13. 8 A Historical Disorder: Neurasthenia and the Testimony of Lives in Latvia (pp. 122-138)

    Neurasthenic illnesses in Latvia embody many of the contradictions and difficulties of life under Soviet rule.¹ In trying to understand the Latvian experience of neurasthenia I address two interrelated theoretical issues. First, I examine the implications of viewing autobiographies of illness as alternative histories. I look at the ways in which the medicalization enterprise is restricted if a whole life is brought into consideration. When life histories translate injury into collective trauma they succeed in hindering the transformation of planned state violence and terrorization into medical knowledge.² And second, if Latvian illness narratives are ‘evocative transcripts’ of resistance, where does...

  14. 9 Narratives of the Body and History : Illness in Judgement on the Soviet Past (pp. 139-155)

    This chapter examines the ways in which resistance to authority in Soviet Latvia has come to be experienced as illness, and how narratives of the body and its sufferings are used to articulate a political critique of history and society. The research project started out as a study of neurasthenia. My initial sample consisted of more than sixty letter writers who responded to two newspaper advertisements inviting them to write to me about their illness. Most wrote about their past lives, of which illness was seen as the logical outcome. Illness was intertwined with the life course yet seldom singled...

  15. 10 From Damaged Nerves to Masked Depression: Inevitability and Hope in Latvian Psychiatric Narratives (pp. 156-174)

    Rapid changes in Latvian psychiatric thinking and practice over the last decade raise questions about the nature of distress, of mental illness, its relationship to changes in styles of psychiatric reasoning and to political and economic changes in society. Social differentiation in Latvian society has led to a proliferation of narratives and the transformation of subjectivities. This chapter explores the movement from a somatic to a psychological language of distress and considers the ways in which these changes link with ideas of agency, victimhood and shared versus private articulations of pain. This chapter then lies between three domains and three...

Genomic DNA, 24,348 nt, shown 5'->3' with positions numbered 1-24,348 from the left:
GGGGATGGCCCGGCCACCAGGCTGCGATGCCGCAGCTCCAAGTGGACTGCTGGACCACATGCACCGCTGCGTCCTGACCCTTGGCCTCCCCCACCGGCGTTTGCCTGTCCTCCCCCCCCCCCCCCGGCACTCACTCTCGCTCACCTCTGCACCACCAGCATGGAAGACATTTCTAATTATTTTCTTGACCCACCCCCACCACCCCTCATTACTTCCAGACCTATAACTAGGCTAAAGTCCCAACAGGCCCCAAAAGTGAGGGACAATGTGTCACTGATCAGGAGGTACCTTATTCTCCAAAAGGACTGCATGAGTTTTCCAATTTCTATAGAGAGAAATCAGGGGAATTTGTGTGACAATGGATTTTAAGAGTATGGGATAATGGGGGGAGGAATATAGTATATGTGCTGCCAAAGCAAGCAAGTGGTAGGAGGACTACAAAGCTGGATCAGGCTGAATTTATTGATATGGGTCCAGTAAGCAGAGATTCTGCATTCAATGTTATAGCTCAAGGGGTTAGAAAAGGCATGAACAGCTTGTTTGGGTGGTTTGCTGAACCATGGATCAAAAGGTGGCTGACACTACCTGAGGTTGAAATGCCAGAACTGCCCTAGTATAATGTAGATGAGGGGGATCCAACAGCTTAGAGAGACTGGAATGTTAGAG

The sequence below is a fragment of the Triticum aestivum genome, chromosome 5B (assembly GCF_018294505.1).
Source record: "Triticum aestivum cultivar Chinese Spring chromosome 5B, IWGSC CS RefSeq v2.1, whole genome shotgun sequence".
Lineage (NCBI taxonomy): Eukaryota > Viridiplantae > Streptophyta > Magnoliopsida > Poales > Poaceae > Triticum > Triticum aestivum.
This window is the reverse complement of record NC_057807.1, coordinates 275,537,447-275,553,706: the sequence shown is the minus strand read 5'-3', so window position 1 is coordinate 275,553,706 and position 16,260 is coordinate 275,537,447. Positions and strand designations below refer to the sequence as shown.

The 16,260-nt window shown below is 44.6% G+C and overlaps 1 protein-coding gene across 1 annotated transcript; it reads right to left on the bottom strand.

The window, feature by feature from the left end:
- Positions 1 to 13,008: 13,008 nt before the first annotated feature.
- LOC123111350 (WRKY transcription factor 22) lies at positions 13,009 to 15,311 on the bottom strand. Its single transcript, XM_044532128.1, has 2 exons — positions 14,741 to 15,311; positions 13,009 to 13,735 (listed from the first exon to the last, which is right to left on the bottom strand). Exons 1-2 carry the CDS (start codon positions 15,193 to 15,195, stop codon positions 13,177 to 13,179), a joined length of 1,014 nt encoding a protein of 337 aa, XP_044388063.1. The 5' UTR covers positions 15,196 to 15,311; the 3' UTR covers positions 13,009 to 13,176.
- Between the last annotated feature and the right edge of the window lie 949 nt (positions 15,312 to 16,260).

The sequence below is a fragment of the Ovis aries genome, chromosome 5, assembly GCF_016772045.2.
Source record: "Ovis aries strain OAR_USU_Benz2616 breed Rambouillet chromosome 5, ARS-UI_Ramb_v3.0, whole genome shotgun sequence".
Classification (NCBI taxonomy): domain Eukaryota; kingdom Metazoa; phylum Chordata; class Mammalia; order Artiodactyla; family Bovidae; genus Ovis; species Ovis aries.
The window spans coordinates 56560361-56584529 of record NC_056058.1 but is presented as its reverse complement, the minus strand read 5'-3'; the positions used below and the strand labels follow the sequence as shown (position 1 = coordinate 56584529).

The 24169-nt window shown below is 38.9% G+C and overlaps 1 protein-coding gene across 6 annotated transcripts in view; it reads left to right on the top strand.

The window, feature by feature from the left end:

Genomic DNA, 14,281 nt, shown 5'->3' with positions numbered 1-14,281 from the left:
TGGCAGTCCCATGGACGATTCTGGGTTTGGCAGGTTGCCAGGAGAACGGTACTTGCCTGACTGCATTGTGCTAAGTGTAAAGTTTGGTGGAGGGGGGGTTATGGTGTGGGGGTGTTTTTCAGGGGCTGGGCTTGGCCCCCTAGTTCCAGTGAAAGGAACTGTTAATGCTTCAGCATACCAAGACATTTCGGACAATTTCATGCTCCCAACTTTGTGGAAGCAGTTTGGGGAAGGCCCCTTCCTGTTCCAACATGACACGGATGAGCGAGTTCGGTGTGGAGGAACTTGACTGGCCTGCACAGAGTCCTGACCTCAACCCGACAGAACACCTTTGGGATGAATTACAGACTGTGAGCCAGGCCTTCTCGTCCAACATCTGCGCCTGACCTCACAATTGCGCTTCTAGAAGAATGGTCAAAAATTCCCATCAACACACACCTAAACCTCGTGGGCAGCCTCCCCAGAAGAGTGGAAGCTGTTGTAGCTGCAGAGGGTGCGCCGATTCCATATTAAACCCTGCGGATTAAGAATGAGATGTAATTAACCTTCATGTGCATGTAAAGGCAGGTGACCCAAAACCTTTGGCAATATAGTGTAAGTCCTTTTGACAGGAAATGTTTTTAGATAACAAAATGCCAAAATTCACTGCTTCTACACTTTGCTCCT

16. 11 Looking for a Subject: Latvian Memory and Narrative (pp. 175-189)

    Latvia lost about one fifth of its population during and after the Second World War. In addition to immediate killings this loss was made up of deaths resulting from deportations and imprisonment in labour camps. The scale of deaths means that there are few Latvian families without personal knowledge of such killings. Indeed, deportation has come to occupy a central place in the construction of national identity.

    However, as Roberts Kilis (1996) has noted, there is relatively little historical research which engages with this phase of the past, despite its central importance for Latvian consciousness. Such writing as there is...

  17. 12 The Expropriated Harvest: Narratives of Deportation and Collectivization in North-East Latvia (pp. 190-204)

    This chapter is based on extended visits to the parish of Drusti, in the province of Vidzeme in Latvia between 1992 and 1993. My introduction to Drusti was through a seventy-year-old country woman who replied to my newspaper advertisement inviting people to write to me about their health. Mara wrote at considerable length describing not only her medical history but also her life history and in so doing a slice of the social history of the parish. I first met her in the summer of 1992. Not only was she a willing and fluent talker, but she was keen to...

  18. 13 Narratives of Landscape in Latvian History and Memory (pp. 205-223)

    My fieldwork was carried out over a period of ten months between 1992 and 1993 and three months in 1999 and involved listening to over a hundred life histories. My proposed study was of neurasthenia, the most commonly used diagnosis in the former Soviet Union which relates to such symptoms as tiredness, anxiety and irritability – conditions most of us are familiar with at some time or another under another name. As so often happens in anthropological projects–particularly those dealing with illness– I found the fieldwork expanding, in my case moving inexorably back in time to events some forty or...

  19. 14 Arguing with the KGB Archives: Archival and Narrative Memory in Post-Soviet Latvia (pp. 224-243)

    The history of the Baltic states since the Second World War, their violent Soviet annexation, the extent of political dissent and the more recent ambiguities in government attitudes towards the Soviet past all serve to underline the importance of an anthropology which recognizes the creative and dissenting power of the self. This chapter will argue that the possibility of political dissent, both as expressed in action and in narrative, as well as our understanding of it, hinge upon the restitution of an enlarged and to some extent autonomous self. The opening of the KGB archives in Riga, the accessibility of...

  20. 15 Varieties of Deception and Distrust: Moral Dilemmas in the Ethnography of Psychiatry (pp. 244-263)

    Ethnographic encounters with patients and their psychiatrists bring ethical dilemmas into painful focus. The title of my chapter was deliberately chosen to reflect what I see as a central ethical problem in psychiatric practice. Deception and distrust characterize the relationship between Latvians and wider society and these qualities have inevitably come to shape the relationship between patients and their psychiatrists. What Frank describes as ‘the subversive voice’ (2001: 360) of suffering is a protest against the ideological voice of psychiatry.

    The very rapid economic liberalization of the Baltic states and its problematic relationship with an unrealistic philosophy of limitless individual...

  21. Bibliography (pp. 264-278)
  22. Index (pp. 279-282)